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7 Ways to Stay Healthier Than Everyone Else

Lifestyle choices go a long way in protecting your overall well-being and reducing the risk of serious health issues like some cancers, dementia, diabetes and heart disease, which is the leading cause of death in the U.S. According to the Cleveland Clinic, "Ninety percent of the nearly 18 million heart disease cases worldwide could be prevented by people adopting a healthier diet, doing regular exercise, and not smoking."

In addition, the Cleveland Clinic states, "Heart disease is 90 percent treatable – everyone can prevent heart disease anywhere in the world, especially by eating foods that are low in salt and cholesterol, exercising regularly, and not smoking," said Leslie Cho, M.D., Section Head for Preventive Cardiology and Cardiac Rehabilitation at Cleveland Clinic. "Even if a person has a family history of heart disease, we can still prevent and treat heart disease thanks to incredible advances in medicine."

Smart lifestyle choices can also help prevent other major health concerns. Harvard Health states, "A study published this summer in the Journal Neurology followed over 70,000 health professionals for more than two decades. Those who reported eating a diet high in colorful fruits and vegetables had a significantly lower risk of subjective memory loss — which is a sign of dementia — compared with those who did not."

According to a 2018 study by researchers at Harvard T.H. Chan School of Public Health, if you adopt certain healthy habits, life expectancy could be extended by 14 years for women and by 12 years for men:

-Eating a diet high in plants and low in fats

-Exercising at a moderate to vigorous level for several hours a week

-Maintaining a healthy body weight

-Not smoking

-Consuming no more than one alcoholic drink a day for women and two for men."

While there are unmodifiable risk factors like age, gender and family history that do play a role in disease, healthy habits absolutely make a difference. Making consistent good choices isn't always easy–it takes discipline and commitment, but your efforts can greatly pay off. Eat This, Not That! Health spoke with  Dr. Bayo Curry-Winchell, Urgent Care Medical Director and Physician, Carbon Health and Saint Mary's Hospital who shares her tips on staying healthy longer. Read on—and to ensure your health and the health of others, don't miss these Sure Signs You've Already Had COVID.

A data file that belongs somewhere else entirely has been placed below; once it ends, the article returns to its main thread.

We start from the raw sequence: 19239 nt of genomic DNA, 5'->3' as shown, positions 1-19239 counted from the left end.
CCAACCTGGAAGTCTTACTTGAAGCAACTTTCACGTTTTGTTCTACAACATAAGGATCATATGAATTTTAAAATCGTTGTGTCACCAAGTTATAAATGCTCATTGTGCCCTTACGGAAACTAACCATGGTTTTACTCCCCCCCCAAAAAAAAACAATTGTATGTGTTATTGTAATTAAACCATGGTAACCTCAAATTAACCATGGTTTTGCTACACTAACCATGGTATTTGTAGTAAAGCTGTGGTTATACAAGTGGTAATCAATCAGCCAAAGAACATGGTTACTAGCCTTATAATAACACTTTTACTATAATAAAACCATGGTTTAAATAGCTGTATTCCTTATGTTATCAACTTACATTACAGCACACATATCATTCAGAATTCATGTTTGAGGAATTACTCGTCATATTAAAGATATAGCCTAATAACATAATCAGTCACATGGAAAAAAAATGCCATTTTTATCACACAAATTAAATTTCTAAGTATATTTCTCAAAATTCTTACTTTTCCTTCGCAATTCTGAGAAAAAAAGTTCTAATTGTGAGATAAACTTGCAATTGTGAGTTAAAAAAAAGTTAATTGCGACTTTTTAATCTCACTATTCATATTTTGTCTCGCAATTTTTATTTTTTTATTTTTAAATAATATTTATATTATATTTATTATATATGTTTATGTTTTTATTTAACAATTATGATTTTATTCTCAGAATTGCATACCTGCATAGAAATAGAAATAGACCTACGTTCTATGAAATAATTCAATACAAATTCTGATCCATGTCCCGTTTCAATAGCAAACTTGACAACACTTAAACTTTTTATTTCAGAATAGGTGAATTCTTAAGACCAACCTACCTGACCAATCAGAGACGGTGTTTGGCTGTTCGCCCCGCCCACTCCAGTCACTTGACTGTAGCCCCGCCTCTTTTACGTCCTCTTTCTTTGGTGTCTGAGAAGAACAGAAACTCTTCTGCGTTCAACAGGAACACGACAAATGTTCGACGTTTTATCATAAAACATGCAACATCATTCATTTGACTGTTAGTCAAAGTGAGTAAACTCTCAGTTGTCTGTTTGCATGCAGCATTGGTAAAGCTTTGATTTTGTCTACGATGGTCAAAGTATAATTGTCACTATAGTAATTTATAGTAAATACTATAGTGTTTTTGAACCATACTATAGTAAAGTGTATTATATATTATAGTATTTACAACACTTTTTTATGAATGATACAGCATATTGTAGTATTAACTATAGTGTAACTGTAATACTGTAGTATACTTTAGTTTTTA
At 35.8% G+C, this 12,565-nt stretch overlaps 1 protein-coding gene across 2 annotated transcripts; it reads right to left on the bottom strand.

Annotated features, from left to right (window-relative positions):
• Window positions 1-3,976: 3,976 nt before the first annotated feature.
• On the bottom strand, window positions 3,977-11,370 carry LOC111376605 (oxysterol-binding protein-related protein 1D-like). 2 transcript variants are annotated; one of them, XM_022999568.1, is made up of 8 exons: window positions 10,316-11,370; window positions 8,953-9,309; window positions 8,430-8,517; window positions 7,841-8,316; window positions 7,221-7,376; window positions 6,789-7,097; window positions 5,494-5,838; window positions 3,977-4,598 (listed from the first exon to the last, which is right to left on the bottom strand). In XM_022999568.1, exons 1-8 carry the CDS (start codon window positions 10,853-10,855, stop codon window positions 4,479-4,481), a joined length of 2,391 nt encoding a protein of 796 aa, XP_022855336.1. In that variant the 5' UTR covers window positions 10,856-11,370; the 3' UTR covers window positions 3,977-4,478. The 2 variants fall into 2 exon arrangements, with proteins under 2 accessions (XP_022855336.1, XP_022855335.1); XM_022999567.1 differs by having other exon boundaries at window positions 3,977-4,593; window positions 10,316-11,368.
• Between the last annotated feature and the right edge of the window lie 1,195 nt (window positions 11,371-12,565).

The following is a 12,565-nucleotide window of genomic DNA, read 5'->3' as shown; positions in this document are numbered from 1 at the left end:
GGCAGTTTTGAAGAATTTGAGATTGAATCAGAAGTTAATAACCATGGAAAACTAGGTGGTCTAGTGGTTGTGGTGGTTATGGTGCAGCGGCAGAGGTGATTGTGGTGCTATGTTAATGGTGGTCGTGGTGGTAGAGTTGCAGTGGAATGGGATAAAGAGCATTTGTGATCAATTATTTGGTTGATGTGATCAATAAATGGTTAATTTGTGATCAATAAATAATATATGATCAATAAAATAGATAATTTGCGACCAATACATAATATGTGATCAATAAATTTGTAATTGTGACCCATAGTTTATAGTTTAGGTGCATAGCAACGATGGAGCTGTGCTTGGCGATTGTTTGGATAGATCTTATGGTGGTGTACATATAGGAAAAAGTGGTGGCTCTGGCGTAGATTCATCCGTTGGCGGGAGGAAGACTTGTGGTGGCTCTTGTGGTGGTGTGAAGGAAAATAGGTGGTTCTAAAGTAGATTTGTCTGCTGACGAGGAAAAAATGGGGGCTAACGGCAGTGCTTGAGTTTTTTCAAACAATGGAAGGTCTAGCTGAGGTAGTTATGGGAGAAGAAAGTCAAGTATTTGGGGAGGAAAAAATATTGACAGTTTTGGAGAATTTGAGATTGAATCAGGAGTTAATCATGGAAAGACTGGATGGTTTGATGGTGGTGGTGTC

1

Invest in You

older couple doing yoga, demonstrating the strength training habits that slow aging

Dr. Curry-Winchell says, "Yes, we all know about self-care, but when you really take time to invest in something that brings you joy, it reduces your overall stress which ultimately helps your mood – keeping you in the right frame of mind to choose a healthy lifestyle.

One way to invest in yourself is to find an escape. With phones these days, it's hard not to be on 24/7. I always tell my patients to find a hobby whether that be reading a book, putting together a puzzle, growing a garden – you get it. Sometimes you just need to get into something that pulls you away from all of the stresses that come with life.

Also, don't be afraid to be a little selfish. Schedule a time on your calendar to focus on you. Whether it's a couple of minutes, an hour, or an entire day – it's essential to help you live a healthy mental and physical lifestyle."

2

Get a Check-up with your Health Care Provider

"Believe it or not, a lot of people skip their annual check-up, or wait until they have an actual issue," Dr. Curry-Winchell states. "A regular appointment provides you with information about preventative screenings you may now be eligible for based on your age and health history. Getting screened can reduce your risks for developing complications and/or dying from a disease.

Communicating with your physician is vital. No one knows your body better than you! If you are feeling unwell or uneasy about something, don't be afraid to speak up or schedule an appointment with your doctor or go to an urgent care. Early detection for anything health related is best."

3

Prioritize Sleep

man sleeping in bright room

Dr. Curry-Winchell emphasizes, "Sleep is vital to your mental health and physical well-being. Getting adequate sleep (8 to 9 hours a day) will decrease your risks for developing chronic conditions such as heart disease, diabetes, and depression."

According to the Sleep Foundation, "For most adults, at least seven hours of sleep 7 each night is needed for proper cognitive and behavioral functions. An insufficient amount of sleep can lead to serious repercussions. Some studies have shown sleep deprivation leaves people vulnerable to attention lapses, reduced cognition, delayed reactions, and mood shifts.